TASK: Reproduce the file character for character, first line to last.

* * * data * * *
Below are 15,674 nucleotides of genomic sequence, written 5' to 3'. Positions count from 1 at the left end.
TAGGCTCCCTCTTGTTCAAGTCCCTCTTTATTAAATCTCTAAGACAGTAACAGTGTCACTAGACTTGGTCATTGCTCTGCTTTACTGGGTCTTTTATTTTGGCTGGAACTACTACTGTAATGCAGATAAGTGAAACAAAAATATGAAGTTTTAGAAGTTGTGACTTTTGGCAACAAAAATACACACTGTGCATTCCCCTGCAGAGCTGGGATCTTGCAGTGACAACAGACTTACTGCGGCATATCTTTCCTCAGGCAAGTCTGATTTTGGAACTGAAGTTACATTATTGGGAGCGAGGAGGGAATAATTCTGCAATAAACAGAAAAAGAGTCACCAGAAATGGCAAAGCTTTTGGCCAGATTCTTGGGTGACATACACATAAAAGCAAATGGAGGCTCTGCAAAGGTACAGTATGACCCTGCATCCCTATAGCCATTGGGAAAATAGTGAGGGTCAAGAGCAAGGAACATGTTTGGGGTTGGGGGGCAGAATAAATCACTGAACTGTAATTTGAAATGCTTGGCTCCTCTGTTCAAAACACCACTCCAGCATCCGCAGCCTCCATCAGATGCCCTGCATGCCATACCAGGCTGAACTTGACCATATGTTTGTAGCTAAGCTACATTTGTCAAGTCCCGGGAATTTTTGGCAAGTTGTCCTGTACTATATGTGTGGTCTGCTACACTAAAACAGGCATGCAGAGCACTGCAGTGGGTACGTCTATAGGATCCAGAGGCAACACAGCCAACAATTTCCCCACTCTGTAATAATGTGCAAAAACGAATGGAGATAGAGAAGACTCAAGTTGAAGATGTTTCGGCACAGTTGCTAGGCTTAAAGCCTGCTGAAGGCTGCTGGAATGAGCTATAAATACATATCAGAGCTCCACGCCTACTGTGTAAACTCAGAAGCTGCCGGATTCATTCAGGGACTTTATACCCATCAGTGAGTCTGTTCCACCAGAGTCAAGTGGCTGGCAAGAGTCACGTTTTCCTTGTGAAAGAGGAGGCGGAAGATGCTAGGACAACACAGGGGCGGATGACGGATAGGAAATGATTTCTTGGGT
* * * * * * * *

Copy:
Below are 15,674 nucleotides of genomic sequence, written 5' to 3'. Positions count from 1 at the left end.
TAGGCTCCCTCTTGTTCAAGTCCCTCTTTATTAAATCTCTAAGACAGTAACAGTGTCACTAGACTTGGTCATTGCTCTGCTTTACTGGGTCTTTTATTTTGGCTGGAACTACTACTGTAATGCAGATAAGTGAAACAAAAATATGAAGTTTTAGAAGTTGTGACTTTTGGCAACAAAAATACACACTGTGCATTCCCCTGCAGAGCTGGGATCTTGCAGTGACAACAGACTTACTGCGGCATATCTTTCCTCAGGCAAGTCTGATTTTGGAACTGAAGTTACATTATTGGGAGCGAGGAGGGAATAATTCTGCAATAAACAGAAAAAGAGTCACCAGAAATGGCAAAGCTTTTGGCCAGATTCTTGGGTGACATACACATAAAAGCAAATGGAGGCTCTGCAAAGGTACAGTATGACCCTGCATCCCTATAGCCATTGGGAAAATAGTGAGGGTCAAGAGCAAGGAACATGTTTGGGGTTGGGGGGCAGAATAAATCACTGAACTGTAATTTGAAATGCTTGGCTCCTCTGTTCAAAACACCACTCCAGCATCCGCAGCCTCCATCAGATGCCCTGCATGCCATACCAGGCTGAACTTGACCATATGTTTGTAGCTAAGCTACATTTGTCAAGTCCCGGGAATTTTTGGCAAGTTGTCCTGTACTATATGTGTGGTCTGCTACACTAAAACAGGCATGCAGAGCACTGCAGTGGGTACGTCTATAGGATCCAGAGGCAACACAGCCAACAATTTCCCCACTCTGTAATAATGTGCAAAAACGAATGGAGATAGAGAAGACTCAAGTTGAAGATGTTTCGGCACAGTTGCTAGGCTTAAAGCCTGCTGAAGGCTGCTGGAATGAGCTATAAATACATATCAGAGCTCCACGCCTACTGTGTAAACTCAGAAGCTGCCGGATTCATTCAGGGACTTTATACCCATCAGTGAGTCTGTTCCACCAGAGTCAAGTGGCTGGCAAGAGTCACGTTTTCCTTGTGAAAGAGGAGGCGGAAGATGCTAGGACAACACAGGGGCGGATGACGGATAGGAAATGATTTCTTGGGT